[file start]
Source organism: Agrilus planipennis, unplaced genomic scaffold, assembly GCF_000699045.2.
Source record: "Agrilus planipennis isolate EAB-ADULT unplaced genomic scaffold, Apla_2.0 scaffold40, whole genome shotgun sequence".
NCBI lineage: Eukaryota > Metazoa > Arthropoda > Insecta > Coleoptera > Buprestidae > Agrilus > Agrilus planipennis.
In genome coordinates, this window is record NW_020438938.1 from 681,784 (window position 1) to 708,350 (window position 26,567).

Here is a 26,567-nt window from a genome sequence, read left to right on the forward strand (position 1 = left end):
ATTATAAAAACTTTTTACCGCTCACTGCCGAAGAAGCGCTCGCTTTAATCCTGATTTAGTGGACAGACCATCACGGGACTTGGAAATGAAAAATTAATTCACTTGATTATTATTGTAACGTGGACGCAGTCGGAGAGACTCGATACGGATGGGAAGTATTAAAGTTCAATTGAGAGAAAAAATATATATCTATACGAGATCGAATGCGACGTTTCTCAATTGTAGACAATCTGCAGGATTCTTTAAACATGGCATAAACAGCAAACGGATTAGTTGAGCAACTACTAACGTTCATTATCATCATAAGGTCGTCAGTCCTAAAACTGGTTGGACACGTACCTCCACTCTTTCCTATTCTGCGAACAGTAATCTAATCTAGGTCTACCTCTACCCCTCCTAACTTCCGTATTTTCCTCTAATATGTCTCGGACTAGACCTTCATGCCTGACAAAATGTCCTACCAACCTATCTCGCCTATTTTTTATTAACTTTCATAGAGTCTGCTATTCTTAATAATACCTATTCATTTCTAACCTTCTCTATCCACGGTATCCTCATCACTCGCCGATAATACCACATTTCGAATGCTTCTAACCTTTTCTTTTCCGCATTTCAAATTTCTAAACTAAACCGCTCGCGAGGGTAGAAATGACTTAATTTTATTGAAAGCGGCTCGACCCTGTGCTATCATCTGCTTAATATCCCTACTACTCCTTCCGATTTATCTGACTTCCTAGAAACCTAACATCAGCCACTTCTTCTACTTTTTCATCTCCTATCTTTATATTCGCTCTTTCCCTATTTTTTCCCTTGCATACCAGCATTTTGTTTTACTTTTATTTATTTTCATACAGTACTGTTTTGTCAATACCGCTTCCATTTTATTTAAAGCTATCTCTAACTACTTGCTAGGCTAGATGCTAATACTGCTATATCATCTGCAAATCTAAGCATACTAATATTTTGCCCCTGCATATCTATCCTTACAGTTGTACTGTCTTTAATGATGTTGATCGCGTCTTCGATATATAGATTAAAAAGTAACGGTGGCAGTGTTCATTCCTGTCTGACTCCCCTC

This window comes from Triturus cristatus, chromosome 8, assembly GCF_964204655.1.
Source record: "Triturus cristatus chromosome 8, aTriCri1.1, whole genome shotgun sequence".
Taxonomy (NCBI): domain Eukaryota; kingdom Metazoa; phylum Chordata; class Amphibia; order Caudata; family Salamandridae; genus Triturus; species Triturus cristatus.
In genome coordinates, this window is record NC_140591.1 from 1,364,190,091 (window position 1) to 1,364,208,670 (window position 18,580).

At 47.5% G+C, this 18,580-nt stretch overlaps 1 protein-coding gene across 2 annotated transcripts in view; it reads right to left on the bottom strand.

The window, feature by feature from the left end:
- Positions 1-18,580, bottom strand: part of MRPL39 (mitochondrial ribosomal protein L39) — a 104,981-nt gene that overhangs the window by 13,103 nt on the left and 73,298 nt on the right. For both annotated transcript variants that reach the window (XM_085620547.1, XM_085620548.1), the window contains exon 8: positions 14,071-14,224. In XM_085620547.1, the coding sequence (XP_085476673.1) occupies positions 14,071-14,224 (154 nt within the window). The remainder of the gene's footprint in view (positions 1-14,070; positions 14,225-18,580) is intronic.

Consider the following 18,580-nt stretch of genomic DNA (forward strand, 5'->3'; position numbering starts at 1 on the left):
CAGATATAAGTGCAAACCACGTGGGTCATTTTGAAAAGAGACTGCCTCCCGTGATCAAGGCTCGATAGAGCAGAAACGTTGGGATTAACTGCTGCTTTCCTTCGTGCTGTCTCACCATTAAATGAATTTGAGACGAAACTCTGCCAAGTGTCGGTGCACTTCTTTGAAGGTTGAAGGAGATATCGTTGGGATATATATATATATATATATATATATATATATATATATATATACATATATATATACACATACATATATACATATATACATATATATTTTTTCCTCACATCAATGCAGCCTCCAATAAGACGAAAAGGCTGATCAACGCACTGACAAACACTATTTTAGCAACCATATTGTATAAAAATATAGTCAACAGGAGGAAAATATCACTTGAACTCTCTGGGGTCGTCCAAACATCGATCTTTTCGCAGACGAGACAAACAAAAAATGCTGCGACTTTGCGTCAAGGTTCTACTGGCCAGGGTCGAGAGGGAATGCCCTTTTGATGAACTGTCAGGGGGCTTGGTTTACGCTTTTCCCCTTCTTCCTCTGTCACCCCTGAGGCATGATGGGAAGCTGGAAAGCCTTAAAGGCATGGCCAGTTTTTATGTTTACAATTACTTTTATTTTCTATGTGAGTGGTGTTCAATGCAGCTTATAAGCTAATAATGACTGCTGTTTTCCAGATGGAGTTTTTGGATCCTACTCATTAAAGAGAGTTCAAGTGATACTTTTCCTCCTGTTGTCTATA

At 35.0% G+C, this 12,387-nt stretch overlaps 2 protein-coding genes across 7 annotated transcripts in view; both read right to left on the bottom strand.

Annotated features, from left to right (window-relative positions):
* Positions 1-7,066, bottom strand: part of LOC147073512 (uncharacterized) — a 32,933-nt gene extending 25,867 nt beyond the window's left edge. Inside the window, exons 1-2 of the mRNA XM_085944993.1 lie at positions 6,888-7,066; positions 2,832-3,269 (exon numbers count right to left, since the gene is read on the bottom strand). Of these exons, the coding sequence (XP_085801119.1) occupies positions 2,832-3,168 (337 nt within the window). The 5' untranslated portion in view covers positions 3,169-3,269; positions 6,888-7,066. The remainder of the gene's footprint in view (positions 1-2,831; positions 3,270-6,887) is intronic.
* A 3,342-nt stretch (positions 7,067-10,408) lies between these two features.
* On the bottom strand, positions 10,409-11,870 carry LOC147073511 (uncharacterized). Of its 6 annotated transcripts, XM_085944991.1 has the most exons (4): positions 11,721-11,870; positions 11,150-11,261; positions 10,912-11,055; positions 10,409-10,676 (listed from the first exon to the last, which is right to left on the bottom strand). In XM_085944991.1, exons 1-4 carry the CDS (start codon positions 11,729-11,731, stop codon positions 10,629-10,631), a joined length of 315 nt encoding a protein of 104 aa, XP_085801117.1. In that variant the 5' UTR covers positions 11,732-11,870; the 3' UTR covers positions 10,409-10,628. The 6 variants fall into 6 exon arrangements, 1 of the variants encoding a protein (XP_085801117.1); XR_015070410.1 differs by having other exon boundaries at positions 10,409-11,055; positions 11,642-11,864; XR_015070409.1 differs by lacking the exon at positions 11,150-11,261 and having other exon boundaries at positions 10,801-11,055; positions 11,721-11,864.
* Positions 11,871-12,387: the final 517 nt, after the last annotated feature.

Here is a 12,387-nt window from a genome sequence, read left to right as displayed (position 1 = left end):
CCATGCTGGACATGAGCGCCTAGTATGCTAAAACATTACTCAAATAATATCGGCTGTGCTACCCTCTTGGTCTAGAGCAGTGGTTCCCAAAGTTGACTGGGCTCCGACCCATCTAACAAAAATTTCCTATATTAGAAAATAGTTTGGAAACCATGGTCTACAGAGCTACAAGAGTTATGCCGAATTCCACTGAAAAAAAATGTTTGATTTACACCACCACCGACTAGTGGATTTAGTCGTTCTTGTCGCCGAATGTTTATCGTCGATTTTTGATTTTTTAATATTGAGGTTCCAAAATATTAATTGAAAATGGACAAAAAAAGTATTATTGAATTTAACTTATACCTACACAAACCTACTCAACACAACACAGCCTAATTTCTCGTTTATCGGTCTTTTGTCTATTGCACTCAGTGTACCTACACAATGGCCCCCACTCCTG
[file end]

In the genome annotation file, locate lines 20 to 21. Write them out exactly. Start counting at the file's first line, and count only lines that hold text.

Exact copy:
* On the bottom strand, positions 10,409-11,870 carry LOC147073511 (uncharacterized). Of its 6 annotated transcripts, XM_085944991.1 has the most exons (4): positions 11,721-11,870; positions 11,150-11,261; positions 10,912-11,055; positions 10,409-10,676 (listed from the first exon to the last, which is right to left on the bottom strand). In XM_085944991.1, exons 1-4 carry the CDS (start codon positions 11,729-11,731, stop codon positions 10,629-10,631), a joined length of 315 nt encoding a protein of 104 aa, XP_085801117.1. In that variant the 5' UTR covers positions 11,732-11,870; the 3' UTR covers positions 10,409-10,628. The 6 variants fall into 6 exon arrangements, 1 of the variants encoding a protein (XP_085801117.1); XR_015070410.1 differs by having other exon boundaries at positions 10,409-11,055; positions 11,642-11,864; XR_015070409.1 differs by lacking the exon at positions 11,150-11,261 and having other exon boundaries at positions 10,801-11,055; positions 11,721-11,864.
* Positions 11,871-12,387: the final 517 nt, after the last annotated feature.